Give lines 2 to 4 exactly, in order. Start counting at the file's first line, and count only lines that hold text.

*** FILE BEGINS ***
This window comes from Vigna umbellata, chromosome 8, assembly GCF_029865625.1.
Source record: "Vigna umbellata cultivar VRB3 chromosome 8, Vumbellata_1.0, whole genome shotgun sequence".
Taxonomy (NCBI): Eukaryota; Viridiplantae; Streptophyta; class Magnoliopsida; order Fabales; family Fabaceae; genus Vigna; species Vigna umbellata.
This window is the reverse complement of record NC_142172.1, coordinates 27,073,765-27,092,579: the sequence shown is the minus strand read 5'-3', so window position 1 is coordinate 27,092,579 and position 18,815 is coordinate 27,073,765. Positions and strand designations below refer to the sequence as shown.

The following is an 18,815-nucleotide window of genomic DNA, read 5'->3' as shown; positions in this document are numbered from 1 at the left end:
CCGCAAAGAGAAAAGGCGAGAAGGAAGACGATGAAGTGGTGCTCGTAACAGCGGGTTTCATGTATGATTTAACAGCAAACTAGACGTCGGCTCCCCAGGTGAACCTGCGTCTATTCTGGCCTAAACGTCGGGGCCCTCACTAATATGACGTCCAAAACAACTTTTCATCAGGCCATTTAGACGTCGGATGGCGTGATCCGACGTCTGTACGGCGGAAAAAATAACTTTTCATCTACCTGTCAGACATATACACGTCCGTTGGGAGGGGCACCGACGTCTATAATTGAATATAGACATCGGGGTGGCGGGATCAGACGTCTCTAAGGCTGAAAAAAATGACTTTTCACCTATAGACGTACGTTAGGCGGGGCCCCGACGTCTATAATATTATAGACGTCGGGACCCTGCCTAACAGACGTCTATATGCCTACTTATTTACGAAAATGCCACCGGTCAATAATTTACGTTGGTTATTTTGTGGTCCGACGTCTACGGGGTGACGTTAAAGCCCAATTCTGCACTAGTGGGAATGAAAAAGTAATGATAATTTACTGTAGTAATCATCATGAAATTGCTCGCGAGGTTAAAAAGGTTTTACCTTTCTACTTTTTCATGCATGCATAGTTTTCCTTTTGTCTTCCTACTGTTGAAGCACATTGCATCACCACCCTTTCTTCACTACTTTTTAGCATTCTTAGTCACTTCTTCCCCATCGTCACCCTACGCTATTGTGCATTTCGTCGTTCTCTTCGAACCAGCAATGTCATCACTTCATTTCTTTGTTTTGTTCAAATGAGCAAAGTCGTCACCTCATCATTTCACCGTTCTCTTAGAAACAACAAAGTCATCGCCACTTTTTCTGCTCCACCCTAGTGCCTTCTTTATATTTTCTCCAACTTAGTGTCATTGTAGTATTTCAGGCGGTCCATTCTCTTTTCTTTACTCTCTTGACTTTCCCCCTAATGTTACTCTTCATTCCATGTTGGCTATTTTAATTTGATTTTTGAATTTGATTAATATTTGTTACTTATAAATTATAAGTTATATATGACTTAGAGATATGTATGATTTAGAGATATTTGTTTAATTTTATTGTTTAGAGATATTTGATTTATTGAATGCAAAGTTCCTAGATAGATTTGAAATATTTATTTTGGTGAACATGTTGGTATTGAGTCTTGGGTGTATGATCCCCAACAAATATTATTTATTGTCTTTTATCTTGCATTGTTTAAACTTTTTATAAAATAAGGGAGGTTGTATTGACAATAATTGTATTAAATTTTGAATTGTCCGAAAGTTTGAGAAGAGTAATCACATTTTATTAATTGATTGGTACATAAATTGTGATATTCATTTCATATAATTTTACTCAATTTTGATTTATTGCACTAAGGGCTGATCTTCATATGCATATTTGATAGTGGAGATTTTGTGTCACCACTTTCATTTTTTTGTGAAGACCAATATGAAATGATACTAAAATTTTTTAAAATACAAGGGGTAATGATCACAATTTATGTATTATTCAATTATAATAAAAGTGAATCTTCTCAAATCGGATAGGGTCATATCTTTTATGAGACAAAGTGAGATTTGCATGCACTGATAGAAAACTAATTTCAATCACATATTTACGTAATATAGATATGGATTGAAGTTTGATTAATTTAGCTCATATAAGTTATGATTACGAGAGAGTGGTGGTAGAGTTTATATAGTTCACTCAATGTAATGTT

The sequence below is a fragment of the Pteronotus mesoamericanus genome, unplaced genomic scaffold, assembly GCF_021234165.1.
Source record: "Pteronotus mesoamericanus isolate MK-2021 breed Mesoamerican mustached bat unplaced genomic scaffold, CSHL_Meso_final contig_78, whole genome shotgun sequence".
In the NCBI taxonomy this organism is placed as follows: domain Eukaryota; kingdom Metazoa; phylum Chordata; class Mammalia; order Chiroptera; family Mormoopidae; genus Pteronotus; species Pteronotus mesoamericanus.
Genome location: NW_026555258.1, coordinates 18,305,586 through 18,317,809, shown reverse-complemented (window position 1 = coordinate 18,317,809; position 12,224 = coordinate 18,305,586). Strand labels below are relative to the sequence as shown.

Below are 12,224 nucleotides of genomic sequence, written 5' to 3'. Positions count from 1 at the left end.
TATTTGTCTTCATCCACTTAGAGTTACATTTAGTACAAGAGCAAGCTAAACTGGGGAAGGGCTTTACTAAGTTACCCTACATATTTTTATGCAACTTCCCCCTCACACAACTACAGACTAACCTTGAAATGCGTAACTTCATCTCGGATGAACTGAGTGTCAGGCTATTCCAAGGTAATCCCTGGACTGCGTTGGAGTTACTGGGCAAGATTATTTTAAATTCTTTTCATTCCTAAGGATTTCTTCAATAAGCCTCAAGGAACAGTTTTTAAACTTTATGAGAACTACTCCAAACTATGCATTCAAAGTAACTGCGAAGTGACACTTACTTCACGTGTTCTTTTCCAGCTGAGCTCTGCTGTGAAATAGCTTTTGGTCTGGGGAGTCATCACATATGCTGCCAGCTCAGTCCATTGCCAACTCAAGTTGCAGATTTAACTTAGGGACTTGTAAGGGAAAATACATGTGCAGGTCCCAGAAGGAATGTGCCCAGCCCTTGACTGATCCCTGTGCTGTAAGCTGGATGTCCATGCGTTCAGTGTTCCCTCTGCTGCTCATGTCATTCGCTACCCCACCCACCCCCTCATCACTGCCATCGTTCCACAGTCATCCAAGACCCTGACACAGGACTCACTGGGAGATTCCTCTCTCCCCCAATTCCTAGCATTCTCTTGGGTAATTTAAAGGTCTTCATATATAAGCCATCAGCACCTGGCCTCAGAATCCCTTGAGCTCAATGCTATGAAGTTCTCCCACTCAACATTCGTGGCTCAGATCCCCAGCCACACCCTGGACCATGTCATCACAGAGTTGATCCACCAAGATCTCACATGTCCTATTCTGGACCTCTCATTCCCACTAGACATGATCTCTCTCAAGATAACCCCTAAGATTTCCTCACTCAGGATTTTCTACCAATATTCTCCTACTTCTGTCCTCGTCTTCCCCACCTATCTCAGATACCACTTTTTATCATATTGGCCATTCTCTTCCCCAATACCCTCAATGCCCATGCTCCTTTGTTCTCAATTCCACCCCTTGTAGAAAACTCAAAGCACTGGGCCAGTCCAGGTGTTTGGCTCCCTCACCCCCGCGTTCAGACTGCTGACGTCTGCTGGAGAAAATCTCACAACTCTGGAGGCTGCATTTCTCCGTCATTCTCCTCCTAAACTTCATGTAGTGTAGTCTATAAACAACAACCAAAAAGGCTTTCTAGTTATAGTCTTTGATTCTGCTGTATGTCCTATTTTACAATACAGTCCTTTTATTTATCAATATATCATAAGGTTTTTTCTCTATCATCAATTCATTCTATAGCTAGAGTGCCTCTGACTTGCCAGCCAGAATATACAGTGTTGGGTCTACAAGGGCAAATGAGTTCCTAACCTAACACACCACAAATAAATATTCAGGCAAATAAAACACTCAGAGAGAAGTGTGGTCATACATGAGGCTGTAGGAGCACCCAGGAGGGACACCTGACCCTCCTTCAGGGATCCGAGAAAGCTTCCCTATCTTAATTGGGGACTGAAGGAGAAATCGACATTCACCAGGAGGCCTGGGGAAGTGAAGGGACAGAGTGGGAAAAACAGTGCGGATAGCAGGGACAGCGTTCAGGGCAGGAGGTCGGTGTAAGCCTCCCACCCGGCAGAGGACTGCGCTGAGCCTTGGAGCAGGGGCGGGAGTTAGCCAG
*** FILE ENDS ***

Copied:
Source record: "Vigna umbellata cultivar VRB3 chromosome 8, Vumbellata_1.0, whole genome shotgun sequence".
Taxonomy (NCBI): Eukaryota; Viridiplantae; Streptophyta; class Magnoliopsida; order Fabales; family Fabaceae; genus Vigna; species Vigna umbellata.
This window is the reverse complement of record NC_142172.1, coordinates 27,073,765-27,092,579: the sequence shown is the minus strand read 5'-3', so window position 1 is coordinate 27,092,579 and position 18,815 is coordinate 27,073,765. Positions and strand designations below refer to the sequence as shown.